The Personalized Future of Medical Care

October 23, 2014

Society depends so greatly on medical procedures like blood transfusions and vaccines that it can be difficult to remember that these practices have only been around for about a century. In fact, it wasn’t until the 1940s that hospitals became sophisticated enough to offer a patient better care than they could receive in their home. Since then, human life expectancy has leapt to nearly 80 years while advanced procedures like organ transplants are now common.

With so much ground broken over the course of 100 years, there’s no telling what the field of medicine will look like even in the near future. According to the National Institutes of Health, though, it’s quite possible that medical care will become increasingly personalized as the years go by. To back up this claim, the Institutes’ director Dr. Francis Collins points to the growing ubiquity of human genome mapping. “The individualized approach to medicine is rapidly approaching reality now that the cost of sequencing a person’s DNA instruction book, or genome, has fallen to $1,000,” said Dr. Collins. That number is even more astonishing considering that it cost $400 million to map the first human DNA strand just over a decade ago.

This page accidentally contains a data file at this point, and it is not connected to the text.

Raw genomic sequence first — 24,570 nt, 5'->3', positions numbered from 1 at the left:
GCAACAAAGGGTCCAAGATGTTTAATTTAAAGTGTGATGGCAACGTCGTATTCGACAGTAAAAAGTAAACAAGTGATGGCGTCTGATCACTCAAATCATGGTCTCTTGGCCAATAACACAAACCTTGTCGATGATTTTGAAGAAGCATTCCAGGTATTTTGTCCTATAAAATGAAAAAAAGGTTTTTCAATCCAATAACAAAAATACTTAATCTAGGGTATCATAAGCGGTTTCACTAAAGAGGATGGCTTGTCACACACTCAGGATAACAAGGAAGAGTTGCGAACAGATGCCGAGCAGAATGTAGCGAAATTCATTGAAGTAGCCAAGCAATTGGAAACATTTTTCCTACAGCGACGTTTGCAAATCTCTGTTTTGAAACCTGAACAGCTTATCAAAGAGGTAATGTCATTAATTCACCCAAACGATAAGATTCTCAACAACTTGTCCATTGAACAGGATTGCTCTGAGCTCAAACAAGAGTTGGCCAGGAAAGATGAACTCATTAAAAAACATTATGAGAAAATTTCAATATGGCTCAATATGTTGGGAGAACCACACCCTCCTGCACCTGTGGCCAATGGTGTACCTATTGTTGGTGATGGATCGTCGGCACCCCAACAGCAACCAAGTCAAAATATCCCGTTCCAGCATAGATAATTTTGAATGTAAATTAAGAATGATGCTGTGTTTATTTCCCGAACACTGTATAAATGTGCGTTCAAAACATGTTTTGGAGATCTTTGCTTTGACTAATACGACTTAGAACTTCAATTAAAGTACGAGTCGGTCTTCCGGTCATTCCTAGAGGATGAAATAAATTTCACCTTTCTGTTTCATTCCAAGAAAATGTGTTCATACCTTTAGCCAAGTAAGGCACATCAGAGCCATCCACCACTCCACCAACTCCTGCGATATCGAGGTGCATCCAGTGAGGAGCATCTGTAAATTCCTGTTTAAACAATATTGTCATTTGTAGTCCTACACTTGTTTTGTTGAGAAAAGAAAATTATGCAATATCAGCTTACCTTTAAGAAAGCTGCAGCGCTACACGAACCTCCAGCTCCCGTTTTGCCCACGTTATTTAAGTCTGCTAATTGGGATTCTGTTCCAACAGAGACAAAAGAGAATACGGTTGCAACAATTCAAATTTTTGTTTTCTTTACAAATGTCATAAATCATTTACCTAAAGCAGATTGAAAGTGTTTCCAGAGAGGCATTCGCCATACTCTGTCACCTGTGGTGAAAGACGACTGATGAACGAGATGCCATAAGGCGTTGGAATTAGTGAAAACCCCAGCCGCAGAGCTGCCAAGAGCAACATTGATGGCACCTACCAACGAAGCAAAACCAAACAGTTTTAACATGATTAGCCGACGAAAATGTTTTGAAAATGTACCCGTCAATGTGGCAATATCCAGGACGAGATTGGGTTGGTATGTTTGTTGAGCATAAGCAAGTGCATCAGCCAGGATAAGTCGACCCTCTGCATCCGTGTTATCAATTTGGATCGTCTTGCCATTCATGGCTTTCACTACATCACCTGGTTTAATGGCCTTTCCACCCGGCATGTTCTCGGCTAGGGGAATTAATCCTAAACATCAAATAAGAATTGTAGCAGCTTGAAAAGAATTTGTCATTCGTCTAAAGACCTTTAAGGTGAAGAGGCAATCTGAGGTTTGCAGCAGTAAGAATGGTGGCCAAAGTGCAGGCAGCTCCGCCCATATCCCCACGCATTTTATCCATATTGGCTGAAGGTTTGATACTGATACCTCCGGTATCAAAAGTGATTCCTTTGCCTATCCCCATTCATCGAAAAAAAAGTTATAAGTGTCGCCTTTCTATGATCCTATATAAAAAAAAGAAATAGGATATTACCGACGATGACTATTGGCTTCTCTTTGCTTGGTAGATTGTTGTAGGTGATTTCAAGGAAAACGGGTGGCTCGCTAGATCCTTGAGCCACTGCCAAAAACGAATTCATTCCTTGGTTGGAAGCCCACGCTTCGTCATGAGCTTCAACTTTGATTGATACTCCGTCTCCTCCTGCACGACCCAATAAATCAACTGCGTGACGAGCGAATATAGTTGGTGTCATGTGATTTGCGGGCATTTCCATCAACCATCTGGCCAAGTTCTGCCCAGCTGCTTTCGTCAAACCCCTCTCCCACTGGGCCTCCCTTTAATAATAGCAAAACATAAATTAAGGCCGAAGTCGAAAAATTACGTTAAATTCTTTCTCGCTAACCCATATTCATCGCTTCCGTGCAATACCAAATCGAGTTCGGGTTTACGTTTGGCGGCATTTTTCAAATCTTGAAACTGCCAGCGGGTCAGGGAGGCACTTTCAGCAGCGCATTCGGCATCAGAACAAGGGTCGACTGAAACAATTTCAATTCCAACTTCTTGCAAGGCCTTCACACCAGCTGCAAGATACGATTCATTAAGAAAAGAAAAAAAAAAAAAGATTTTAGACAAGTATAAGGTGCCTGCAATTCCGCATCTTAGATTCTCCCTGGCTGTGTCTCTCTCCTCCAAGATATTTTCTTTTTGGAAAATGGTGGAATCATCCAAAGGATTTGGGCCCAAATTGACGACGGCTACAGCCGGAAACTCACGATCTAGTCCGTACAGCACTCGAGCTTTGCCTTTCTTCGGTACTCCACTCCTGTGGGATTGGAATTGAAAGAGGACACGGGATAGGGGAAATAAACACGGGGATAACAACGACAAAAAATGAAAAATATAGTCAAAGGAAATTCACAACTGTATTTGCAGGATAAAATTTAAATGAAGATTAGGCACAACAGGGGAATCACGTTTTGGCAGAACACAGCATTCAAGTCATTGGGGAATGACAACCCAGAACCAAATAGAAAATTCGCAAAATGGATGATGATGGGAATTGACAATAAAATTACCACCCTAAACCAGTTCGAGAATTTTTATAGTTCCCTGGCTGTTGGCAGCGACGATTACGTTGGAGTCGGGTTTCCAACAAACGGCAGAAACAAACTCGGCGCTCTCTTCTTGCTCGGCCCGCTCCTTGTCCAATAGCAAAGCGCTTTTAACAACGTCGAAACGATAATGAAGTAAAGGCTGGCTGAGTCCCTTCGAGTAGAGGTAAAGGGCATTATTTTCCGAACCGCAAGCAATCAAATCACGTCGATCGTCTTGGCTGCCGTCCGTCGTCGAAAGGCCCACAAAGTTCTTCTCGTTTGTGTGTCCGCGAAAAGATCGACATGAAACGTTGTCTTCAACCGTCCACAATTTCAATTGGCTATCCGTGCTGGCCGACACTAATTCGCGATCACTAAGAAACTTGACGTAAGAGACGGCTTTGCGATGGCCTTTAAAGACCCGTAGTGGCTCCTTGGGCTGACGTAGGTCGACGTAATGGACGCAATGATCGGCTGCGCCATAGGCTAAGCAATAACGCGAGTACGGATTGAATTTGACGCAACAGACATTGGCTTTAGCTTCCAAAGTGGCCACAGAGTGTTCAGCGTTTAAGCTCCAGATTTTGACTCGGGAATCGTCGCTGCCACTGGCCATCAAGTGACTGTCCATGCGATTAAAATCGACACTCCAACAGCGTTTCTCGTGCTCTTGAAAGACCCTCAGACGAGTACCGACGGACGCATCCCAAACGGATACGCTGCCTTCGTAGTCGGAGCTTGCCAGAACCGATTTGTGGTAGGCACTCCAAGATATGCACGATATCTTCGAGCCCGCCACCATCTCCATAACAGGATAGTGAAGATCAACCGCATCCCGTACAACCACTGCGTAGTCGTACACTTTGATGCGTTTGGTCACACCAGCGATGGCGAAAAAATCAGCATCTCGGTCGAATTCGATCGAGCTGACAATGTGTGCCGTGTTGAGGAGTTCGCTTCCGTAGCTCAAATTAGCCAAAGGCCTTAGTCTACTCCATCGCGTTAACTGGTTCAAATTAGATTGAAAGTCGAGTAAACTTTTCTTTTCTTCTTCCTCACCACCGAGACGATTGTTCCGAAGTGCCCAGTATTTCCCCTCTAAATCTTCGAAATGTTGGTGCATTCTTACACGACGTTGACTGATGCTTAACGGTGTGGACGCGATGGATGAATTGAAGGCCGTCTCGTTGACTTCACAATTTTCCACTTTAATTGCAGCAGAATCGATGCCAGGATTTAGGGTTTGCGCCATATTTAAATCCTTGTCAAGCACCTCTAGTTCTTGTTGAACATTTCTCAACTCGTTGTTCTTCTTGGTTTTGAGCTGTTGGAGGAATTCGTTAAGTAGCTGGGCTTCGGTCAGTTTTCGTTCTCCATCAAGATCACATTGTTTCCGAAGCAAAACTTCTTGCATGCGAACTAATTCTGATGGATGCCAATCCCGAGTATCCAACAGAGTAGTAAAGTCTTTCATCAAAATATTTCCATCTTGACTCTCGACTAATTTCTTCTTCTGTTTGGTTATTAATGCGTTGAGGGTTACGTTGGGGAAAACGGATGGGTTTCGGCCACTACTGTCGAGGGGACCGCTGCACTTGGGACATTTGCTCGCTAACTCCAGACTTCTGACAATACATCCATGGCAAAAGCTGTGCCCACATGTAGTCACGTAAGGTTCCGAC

Dr. Collins posits that soon babies will have their DNA mapped at birth, laying out a blueprint for their life’s medical care. With so many ailments attributed to genetic defects, people of the future will be far better prepared to deal with possible illnesses if they can see those defects from the beginning. These key pieces of information will allow doctors to prescribe far more personalized treatments for patients. Most importantly, human genome mapping could be essential to fighting cancerous tumors. By mapping the DNA sequence of a patient’s tumor, a regimen of specifically targeted therapies could be devised to combat the disease. What’s more, “immune system engineering” could train a person’s body to fight the disease harder, possibly removing the need for uncomfortable treatments. None of this is for certain, though, so in the meantime one can only hope that researchers like Dr. Collins can turn these predictions into reality.

 

Questions:

  1. How will healthcare be changed due to advancements in DNA mapping?
  1. Will the expectation of healthcare advancements cause population explosions?

 

Source: Francis S. Collins, “The Future of Medicine is You,” The Wall Street Journal, July 7, 2014. Photo by Heino Boekhout.

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